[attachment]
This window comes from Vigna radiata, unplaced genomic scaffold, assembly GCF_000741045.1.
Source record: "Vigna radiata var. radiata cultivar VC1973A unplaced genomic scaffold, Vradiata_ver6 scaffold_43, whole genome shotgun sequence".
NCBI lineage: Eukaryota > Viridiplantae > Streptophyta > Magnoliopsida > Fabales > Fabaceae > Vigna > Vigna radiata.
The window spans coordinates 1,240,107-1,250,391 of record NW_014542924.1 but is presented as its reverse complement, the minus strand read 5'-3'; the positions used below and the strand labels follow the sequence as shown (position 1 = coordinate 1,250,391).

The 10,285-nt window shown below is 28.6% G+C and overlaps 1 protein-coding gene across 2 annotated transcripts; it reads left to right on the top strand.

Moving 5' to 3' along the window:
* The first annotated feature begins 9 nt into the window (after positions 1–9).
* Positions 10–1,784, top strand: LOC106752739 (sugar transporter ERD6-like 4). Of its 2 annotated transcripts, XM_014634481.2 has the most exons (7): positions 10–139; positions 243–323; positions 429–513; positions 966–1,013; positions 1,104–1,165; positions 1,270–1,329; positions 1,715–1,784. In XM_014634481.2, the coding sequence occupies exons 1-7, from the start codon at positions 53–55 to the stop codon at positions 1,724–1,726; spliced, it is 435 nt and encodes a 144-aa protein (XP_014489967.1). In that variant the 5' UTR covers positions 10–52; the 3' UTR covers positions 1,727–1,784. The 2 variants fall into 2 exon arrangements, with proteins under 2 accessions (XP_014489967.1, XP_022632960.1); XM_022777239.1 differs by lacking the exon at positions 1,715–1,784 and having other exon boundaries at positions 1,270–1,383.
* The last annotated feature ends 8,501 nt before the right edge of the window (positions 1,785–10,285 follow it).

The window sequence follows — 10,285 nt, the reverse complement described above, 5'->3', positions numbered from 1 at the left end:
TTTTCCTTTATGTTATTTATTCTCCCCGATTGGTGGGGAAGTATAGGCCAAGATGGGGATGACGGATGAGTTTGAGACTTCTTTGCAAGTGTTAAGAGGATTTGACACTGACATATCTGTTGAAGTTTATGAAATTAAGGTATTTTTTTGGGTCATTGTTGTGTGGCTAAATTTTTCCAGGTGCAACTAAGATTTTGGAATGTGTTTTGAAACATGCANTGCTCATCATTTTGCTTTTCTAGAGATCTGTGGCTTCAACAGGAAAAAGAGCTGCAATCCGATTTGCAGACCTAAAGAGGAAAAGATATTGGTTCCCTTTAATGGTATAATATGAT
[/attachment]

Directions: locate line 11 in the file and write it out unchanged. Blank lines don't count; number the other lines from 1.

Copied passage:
TTTTCCTTTATGTTATTTATTCTCCCCGATTGGTGGGGAAGTATAGGCCAAGATGGGGATGACGGATGAGTTTGAGACTTCTTTGCAAGTGTTAAGAGGATTTGACACTGACATATCTGTTGAAGTTTATGAAATTAAGGTATTTTTTTGGGTCATTGTTGTGTGGCTAAATTTTTCCAGGTGCAACTAAGATTTTGGAATGTGTTTTGAAACATGCANTGCTCATCATTTTGCTTTTCTAGAGATCTGTGGCTTCAACAGGAAAAAGAGCTGCAATCCGATTTGCAGACCTAAAGAGGAAAAGATATTGGTTCCCTTTAATGGTATAATATGAT